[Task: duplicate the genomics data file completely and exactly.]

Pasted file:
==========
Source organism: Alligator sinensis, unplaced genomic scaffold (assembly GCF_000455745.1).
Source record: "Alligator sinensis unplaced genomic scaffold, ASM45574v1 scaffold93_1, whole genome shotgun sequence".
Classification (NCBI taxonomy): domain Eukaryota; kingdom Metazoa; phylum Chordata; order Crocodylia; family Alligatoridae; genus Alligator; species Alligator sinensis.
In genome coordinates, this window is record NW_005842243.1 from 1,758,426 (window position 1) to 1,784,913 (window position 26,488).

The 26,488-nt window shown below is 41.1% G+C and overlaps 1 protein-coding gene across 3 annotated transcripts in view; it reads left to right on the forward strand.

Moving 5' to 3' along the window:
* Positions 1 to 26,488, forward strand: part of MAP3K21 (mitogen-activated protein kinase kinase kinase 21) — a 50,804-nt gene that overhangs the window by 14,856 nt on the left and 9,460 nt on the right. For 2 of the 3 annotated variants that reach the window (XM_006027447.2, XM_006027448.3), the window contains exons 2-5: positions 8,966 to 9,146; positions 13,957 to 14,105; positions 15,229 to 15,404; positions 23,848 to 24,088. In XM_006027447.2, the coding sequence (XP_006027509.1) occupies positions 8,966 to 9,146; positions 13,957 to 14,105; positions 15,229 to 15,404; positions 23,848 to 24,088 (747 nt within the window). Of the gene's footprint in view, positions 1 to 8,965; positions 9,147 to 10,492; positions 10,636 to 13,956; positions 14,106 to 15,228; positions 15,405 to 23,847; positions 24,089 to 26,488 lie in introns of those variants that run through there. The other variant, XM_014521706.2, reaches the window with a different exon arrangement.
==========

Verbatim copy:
Source organism: Alligator sinensis, unplaced genomic scaffold (assembly GCF_000455745.1).
Source record: "Alligator sinensis unplaced genomic scaffold, ASM45574v1 scaffold93_1, whole genome shotgun sequence".
Classification (NCBI taxonomy): domain Eukaryota; kingdom Metazoa; phylum Chordata; order Crocodylia; family Alligatoridae; genus Alligator; species Alligator sinensis.
In genome coordinates, this window is record NW_005842243.1 from 1,758,426 (window position 1) to 1,784,913 (window position 26,488).

The 26,488-nt window shown below is 41.1% G+C and overlaps 1 protein-coding gene across 3 annotated transcripts in view; it reads left to right on the forward strand.

Moving 5' to 3' along the window:
* Positions 1 to 26,488, forward strand: part of MAP3K21 (mitogen-activated protein kinase kinase kinase 21) — a 50,804-nt gene that overhangs the window by 14,856 nt on the left and 9,460 nt on the right. For 2 of the 3 annotated variants that reach the window (XM_006027447.2, XM_006027448.3), the window contains exons 2-5: positions 8,966 to 9,146; positions 13,957 to 14,105; positions 15,229 to 15,404; positions 23,848 to 24,088. In XM_006027447.2, the coding sequence (XP_006027509.1) occupies positions 8,966 to 9,146; positions 13,957 to 14,105; positions 15,229 to 15,404; positions 23,848 to 24,088 (747 nt within the window). Of the gene's footprint in view, positions 1 to 8,965; positions 9,147 to 10,492; positions 10,636 to 13,956; positions 14,106 to 15,228; positions 15,405 to 23,847; positions 24,089 to 26,488 lie in introns of those variants that run through there. The other variant, XM_014521706.2, reaches the window with a different exon arrangement.